#11 Mike on 05.21.14 at 7:01 pm

I have once been young and foolish and had invested in IG Mutual Funds. What a scam … !!! All the fees, MERs, trailing fees … and the MFs lost money on top of that.
Never again.
So I hated IG for quite some time.
But now … well, I am simply disgusted !

#12 Vangrrl on 05.21.14 at 7:04 pm

Geezus, did the dog in the photo dictate that e-mail??

#13 shane on 05.21.14 at 7:04 pm

Garth, are you revising your housing price drop?looks like more then a 30% to me.

#14 gladiator on 05.21.14 at 7:05 pm

BMO’s chart in nominal terms would be even more drastic.

In this mortgage market a huge “caveat emptor” is due. The bad thing is that the little guy is always on the losing side. The house always wing.

“The table is tilted, my friends. The game is rigged” George Carlin

#15 gladiator on 05.21.14 at 7:05 pm

Re. the pic: “What flowers?”

#16 Porsche on 05.21.14 at 7:14 pm

Well if that was a stock chart… it looks like a house drop could find support around the 315K mark. I repeat “could”, as there’s no guarantee though.

#17 perplexed on 05.21.14 at 7:24 pm

It appears that it may truly be different here by YVR.
According to the New Yorker-
http://www.newyorker.com/talk/financial/2014/05/26/140526ta_talk_surowiecki

#18 shane on 05.21.14 at 7:25 pm

I agree with markham rental

#19 Ben on 05.21.14 at 7:29 pm

Porsche – 2008 didn’t bottom out before the CBs started printing. That’s no floor on pricing.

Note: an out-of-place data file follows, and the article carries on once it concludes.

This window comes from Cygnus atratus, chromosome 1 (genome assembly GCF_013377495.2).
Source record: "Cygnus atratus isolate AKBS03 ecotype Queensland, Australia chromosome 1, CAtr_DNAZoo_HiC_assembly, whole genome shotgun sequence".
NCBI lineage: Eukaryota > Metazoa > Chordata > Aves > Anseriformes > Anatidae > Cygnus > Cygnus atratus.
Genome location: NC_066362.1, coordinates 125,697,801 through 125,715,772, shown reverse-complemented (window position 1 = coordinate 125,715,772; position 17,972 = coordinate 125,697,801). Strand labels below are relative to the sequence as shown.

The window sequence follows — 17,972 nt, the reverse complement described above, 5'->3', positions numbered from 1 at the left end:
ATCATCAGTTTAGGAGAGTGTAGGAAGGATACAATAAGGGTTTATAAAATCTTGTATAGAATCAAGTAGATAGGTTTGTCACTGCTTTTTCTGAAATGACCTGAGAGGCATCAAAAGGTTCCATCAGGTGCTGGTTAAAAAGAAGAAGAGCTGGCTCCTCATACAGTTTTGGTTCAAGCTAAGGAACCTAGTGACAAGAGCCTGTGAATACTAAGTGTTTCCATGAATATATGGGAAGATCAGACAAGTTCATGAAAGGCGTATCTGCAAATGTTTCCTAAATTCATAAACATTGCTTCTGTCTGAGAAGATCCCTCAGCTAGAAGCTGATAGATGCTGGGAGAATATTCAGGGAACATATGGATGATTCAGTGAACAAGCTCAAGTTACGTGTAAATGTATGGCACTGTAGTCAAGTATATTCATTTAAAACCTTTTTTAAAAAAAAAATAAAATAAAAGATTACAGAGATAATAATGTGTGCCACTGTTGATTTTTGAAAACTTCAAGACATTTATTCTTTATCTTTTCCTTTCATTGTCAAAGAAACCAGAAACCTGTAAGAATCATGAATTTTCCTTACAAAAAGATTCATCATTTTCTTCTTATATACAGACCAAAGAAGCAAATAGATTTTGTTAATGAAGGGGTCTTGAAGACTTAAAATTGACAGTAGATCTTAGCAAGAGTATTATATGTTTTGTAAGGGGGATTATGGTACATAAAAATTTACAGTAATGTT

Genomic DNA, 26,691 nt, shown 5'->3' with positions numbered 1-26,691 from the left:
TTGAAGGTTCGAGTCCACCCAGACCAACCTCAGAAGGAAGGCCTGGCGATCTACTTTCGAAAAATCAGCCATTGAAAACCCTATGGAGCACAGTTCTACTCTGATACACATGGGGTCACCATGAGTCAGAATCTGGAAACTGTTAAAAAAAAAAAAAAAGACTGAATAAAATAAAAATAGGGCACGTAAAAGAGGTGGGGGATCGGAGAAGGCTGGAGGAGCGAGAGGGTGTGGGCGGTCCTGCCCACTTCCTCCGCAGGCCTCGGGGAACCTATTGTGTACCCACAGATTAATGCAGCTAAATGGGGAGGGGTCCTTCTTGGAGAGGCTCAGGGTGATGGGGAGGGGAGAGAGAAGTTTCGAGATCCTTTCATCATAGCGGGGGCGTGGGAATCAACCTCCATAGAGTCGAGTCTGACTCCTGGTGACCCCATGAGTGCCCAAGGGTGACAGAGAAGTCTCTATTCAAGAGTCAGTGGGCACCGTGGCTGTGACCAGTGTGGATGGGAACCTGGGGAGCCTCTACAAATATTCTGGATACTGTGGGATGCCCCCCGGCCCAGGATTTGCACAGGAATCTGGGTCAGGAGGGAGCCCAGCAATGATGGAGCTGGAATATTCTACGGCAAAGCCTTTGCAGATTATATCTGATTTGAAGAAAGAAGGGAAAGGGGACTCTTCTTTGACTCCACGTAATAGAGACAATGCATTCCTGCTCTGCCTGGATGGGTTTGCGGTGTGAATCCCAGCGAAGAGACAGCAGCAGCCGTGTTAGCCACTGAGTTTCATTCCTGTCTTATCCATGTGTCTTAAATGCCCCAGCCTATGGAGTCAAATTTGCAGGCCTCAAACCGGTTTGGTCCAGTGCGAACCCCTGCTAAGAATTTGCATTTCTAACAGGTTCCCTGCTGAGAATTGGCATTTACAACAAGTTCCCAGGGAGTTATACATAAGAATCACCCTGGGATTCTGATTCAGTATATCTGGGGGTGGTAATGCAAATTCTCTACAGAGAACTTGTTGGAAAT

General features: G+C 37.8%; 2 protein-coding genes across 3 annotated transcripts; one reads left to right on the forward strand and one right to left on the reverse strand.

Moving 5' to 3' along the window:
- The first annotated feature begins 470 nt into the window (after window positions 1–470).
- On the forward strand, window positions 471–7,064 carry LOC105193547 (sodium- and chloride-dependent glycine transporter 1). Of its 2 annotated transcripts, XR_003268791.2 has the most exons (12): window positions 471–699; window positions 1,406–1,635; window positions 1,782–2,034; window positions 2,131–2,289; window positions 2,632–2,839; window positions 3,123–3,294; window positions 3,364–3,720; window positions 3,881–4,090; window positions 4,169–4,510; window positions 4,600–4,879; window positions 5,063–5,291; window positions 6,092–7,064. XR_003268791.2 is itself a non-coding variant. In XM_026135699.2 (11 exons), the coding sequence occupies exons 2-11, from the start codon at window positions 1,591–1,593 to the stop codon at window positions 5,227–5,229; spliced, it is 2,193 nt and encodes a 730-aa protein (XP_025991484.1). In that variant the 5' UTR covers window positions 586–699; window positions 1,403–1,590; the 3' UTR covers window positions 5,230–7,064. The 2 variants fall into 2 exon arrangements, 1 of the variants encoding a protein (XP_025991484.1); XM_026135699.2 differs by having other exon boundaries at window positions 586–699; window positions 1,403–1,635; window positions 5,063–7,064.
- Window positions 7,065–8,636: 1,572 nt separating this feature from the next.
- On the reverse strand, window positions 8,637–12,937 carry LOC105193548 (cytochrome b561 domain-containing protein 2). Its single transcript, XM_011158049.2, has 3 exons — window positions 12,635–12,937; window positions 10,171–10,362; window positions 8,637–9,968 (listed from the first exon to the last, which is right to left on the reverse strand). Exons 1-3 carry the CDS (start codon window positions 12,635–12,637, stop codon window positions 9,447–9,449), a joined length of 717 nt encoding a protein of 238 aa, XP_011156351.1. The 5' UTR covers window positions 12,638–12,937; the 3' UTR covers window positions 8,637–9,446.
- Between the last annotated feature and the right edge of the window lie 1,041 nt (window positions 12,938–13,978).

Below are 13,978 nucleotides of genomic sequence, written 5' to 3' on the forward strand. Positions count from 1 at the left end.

Garth – your boy Carney has been either pretending to have a scrap or really is the patsy. Not sure which yet.

#20 omg on 05.21.14 at 7:34 pm

THE CHART

TO prices were bubbly in 1989 at $350K average and they were bubbly in 2007 at when they finally recovered to 1989 levels.

We are not only going to see a retrenchment of prices back to 2007 levels but way beyond that.

#21 Self-berated on 05.21.14 at 7:36 pm

I don’t understand your last point, Garth:

“Got that? If interest rates rise over the course of the next three years (which is a 100% probability) payments remain the same, but the amount of your mortgage principal increases every month. That’s exactly what a variable-rate mortgage means. The lender risks nothing. The borrower rolls the dice”.

I assume charging the higher rate is providing a buffer for any rate increase and that if the actual mortgage rate went above 3.75%, at some point after the buffer was used, the rate charged would have to be increased above 3.75% to maintain interest payments and payments against the principle?

#22 omg on 05.21.14 at 7:43 pm

THE DAYS OF WINE AND ROSES